Remote Area and Community led Research: Social-ecological Construction
This seminar contextualises remote area research in Australia as characteristically Indigenous with a set of compound building challenges that bear greater resemblance to economically developing contexts internationally than urban contexts domestically. Due to an underrepresentation of remote areas in systems and construction literature, and neglect of the smallest Indigenous settlements in government policy, there is a significant gap in understandings. Furthermore, the small scale and isolation of remote contexts provides fertile ground for community led research innovation across the technological, environmental, socio-cultural and economic dimensions of construction.
Originating in volunteer work and practical projects, this seminar charts the evolution of a socio-ecological approach that seeks to understand the role of construction design, systems and policies in remote area and community led contexts . This seminar explains the key research findings of both traditional academic outputs and non-traditional research outputs including built works, consultancy reports and policy white papers. The seminar discusses how the Olkola Cultural Knowledge Centre Project at Monash University is informing an emergent best practice in ethical research conduct with Indigenous communities, teaching innovation and practical outcomes in response to local needs. The seminar concludes by explaining that the process of making, rather than the final built outcome is what matters most in remote building, and that in these contexts a single project has the ability to catalyse further local socio-ecological development.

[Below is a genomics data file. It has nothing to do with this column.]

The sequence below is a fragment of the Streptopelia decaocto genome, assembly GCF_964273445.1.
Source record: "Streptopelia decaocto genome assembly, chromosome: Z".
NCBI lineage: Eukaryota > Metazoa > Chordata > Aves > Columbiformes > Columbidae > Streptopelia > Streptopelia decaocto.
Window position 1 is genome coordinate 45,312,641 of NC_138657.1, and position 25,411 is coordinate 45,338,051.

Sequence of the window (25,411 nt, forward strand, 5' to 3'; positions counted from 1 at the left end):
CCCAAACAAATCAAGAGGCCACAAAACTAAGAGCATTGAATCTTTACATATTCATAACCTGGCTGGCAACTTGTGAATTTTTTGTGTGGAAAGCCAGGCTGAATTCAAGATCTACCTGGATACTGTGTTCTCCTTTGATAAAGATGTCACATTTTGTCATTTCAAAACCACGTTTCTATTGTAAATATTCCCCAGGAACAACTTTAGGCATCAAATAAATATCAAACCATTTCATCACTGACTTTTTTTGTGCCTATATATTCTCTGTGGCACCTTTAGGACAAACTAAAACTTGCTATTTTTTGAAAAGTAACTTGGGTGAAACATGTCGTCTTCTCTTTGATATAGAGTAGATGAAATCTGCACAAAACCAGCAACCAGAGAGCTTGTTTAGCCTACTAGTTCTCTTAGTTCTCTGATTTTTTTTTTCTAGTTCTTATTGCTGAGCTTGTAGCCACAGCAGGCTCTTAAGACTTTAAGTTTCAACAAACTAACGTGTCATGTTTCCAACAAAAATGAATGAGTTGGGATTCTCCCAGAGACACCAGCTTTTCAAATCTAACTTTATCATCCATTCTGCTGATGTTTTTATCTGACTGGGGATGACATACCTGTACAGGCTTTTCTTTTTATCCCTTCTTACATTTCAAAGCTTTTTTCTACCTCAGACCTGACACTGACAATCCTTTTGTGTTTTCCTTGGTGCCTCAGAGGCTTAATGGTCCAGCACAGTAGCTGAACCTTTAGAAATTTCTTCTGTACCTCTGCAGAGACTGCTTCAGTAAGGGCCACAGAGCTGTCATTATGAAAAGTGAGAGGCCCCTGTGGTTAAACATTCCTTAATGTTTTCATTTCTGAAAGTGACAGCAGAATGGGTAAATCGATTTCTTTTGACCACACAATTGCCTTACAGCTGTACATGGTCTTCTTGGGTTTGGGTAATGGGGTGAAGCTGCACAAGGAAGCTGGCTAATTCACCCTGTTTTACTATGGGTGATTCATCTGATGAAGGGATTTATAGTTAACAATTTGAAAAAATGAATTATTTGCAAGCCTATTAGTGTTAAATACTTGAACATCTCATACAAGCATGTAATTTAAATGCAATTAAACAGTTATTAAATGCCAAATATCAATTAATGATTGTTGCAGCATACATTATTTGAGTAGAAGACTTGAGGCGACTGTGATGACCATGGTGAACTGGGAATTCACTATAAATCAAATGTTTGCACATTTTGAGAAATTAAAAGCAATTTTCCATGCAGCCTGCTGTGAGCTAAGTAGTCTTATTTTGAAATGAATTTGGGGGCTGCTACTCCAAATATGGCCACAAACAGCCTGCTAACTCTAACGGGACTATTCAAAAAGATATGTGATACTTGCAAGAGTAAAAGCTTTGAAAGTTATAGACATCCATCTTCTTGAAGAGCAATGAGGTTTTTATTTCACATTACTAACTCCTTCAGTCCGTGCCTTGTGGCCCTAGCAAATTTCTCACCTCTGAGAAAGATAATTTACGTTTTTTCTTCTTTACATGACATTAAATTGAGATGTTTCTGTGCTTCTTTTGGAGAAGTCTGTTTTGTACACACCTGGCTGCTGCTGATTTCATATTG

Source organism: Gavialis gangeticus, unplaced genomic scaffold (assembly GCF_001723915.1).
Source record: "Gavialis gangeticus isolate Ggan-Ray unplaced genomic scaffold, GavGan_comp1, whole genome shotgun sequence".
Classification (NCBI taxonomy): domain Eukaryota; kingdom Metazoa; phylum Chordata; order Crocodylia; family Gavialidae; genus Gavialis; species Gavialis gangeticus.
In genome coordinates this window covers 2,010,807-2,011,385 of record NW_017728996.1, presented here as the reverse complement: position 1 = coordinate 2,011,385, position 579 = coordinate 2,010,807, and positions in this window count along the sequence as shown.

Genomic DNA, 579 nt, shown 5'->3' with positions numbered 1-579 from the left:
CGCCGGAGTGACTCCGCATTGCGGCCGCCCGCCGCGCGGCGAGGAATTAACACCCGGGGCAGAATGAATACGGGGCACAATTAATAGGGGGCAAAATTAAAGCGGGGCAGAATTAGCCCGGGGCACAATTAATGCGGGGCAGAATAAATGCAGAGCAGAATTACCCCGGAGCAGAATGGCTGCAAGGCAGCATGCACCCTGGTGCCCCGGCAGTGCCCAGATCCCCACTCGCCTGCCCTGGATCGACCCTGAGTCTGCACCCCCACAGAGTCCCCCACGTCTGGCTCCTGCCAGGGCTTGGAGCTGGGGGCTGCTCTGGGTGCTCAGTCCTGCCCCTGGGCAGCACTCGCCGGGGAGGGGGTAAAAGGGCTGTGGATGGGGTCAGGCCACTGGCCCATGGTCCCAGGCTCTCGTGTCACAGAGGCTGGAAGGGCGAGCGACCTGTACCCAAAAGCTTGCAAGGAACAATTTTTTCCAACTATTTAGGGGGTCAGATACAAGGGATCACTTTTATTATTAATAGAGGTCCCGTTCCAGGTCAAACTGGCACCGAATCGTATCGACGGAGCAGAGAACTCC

Dr Hannah Robertson combines a socially driven and contextually responsive design approach with policy experience to work with remote communities. She has worked on building and design projects with Indigenous communities in Cape York and Arnhem Land, Australia. Her master's thesis 'Bush Owner Builder' involved collaborative self-building on homelands surrounding Hope Vale, Cape York and was awarded the Royal Institute of British Architect's President's Dissertation Medal and a commendation in the Architecture Institute of Australia's Colourbond Steel Biennale. Hannah was awarded her PhD in architecture from in 2018. Her study is based in remote Northeast Arnhem Land and investigates how a territorial and regional resource based approach to building can contribute to the development of local industry and the enhanced satisfaction o f human needs. This study also received the University of Melbourne's John Grice Award for Best Architecture PhD and the Chartered Institute of Building Research Award. As Innovation Fellow at Monash University's Art, Design & Architecture Faculty she continues to research and teach in these pursuits. In particular, we are currently working on a collaborative teaching and research project with the Centre for Appropriate Technology and Olkola Aboriginal Corporation to co-design and build a Cultural Knowledge Centre at Sandy Creek Bore, Cape York.